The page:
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Magnetic Fields Superheat Sun's Atmosphere
For decades, astronomers and mathematicians wondered why the atmosphere of the Sun is so much hotter than its surface. Now they've solved the mystery.
They knew the surface of the Sun is a relatively cool 6,000 degrees Centigrade while our star's outer atmosphere -- the corona -- reaches temperatures of several million degrees.
What raises the temperature? Professor Eric Priest of St. Andrews University in Scotland with astronomers in Britain and France found that a clash of magnetic fields heats giant super-hot loops of gas that extend over the Sun's surface to produce the extreme temperatures.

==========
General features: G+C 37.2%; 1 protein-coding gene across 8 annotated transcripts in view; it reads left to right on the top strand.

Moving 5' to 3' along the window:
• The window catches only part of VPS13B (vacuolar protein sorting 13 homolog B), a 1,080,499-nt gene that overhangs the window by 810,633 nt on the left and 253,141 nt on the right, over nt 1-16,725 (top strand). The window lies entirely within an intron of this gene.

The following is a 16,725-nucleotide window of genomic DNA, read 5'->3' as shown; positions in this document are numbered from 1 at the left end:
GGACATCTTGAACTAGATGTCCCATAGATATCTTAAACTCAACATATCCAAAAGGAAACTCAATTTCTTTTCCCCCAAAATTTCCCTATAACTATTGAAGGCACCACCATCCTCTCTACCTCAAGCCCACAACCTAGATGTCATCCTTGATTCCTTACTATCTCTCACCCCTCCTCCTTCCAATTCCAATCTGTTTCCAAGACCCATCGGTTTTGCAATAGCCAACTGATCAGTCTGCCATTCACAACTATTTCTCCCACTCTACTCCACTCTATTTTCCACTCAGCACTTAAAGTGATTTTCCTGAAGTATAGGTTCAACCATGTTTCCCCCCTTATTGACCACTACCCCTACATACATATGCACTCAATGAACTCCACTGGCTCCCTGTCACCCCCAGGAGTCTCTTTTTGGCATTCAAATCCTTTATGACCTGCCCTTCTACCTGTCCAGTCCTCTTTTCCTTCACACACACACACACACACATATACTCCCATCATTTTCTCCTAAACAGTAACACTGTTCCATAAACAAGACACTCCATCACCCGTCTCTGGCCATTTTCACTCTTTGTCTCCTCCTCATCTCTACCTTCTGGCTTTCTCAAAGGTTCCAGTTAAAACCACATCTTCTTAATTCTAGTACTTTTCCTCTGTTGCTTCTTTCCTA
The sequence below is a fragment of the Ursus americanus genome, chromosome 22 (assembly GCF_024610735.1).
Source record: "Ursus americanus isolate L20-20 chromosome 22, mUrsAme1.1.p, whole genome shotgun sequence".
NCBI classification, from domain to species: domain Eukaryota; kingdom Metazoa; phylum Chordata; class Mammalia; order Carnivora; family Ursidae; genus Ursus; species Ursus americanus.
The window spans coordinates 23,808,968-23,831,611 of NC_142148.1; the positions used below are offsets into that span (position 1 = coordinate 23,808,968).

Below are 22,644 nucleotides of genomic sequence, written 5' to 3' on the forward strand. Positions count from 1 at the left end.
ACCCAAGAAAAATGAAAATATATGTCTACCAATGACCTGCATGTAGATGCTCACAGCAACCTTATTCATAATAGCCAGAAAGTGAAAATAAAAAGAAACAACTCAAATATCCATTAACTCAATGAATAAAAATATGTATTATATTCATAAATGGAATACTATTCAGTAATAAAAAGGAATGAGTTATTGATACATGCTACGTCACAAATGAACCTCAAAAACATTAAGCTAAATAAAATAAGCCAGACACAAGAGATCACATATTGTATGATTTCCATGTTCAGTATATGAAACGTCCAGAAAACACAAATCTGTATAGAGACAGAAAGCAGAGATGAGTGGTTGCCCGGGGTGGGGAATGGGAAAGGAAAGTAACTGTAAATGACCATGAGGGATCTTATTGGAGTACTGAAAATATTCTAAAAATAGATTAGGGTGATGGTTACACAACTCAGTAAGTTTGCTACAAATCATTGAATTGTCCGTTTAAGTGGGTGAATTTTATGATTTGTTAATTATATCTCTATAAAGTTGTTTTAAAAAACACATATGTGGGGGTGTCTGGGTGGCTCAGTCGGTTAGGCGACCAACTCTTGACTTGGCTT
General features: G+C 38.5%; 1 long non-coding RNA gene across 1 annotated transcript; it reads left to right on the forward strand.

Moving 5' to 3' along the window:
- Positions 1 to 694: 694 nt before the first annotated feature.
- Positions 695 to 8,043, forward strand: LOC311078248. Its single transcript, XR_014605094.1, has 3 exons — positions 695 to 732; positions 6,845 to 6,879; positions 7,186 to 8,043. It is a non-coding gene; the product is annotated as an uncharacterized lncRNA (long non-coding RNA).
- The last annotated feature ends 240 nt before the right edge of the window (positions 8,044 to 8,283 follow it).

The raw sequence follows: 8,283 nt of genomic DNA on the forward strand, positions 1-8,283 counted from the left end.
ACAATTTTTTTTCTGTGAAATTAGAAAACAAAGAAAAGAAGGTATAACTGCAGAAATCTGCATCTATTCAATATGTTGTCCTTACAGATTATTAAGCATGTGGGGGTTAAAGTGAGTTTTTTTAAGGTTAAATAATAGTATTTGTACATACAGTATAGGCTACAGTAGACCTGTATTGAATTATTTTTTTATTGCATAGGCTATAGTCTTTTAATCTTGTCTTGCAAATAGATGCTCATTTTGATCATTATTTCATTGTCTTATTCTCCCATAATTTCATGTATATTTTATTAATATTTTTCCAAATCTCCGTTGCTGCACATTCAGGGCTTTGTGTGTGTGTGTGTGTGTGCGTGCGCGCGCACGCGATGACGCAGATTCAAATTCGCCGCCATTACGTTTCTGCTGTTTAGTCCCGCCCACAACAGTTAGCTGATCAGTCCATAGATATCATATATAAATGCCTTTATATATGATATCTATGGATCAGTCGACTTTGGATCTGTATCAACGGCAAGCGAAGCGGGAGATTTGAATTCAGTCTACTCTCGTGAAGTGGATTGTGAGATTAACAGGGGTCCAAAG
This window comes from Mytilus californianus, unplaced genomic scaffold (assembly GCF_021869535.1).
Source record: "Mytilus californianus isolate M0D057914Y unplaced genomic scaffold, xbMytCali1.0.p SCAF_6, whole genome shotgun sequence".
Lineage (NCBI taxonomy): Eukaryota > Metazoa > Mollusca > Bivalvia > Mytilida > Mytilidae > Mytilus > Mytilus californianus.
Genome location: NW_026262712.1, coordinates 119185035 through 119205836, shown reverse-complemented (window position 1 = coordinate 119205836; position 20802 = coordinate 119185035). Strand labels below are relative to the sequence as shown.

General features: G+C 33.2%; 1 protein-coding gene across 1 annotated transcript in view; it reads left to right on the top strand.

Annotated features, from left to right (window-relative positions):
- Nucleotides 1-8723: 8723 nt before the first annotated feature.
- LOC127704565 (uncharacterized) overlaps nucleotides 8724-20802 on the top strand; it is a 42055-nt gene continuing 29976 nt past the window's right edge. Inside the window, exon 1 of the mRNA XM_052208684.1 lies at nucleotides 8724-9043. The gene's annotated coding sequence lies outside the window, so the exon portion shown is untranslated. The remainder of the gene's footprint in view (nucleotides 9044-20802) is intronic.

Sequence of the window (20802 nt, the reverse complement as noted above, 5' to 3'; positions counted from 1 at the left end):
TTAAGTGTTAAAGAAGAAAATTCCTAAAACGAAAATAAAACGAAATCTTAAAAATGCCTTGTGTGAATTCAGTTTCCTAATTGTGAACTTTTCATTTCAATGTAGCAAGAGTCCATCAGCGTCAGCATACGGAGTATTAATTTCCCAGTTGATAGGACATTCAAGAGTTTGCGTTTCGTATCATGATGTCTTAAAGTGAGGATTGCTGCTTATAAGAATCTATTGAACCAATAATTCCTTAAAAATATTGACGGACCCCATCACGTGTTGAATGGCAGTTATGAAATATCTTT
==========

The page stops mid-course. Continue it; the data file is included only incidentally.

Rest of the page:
The researchers used a telescope on Japan's Yohkok satellite to measure, for the first time, how the temperature varies along the giant loops.
They compared the temperature they observed with predictions from three theories. The observations matched a theory, which predicted that uniformly-released heat would clash with magnetic field lines generating dozens of explosions that release energy along the loop.
Like a Lightbulb. The explosions occur in tiny regions of intense electric current that heat the atmosphere in the same way as an electric current in a light bulb or electric fire.
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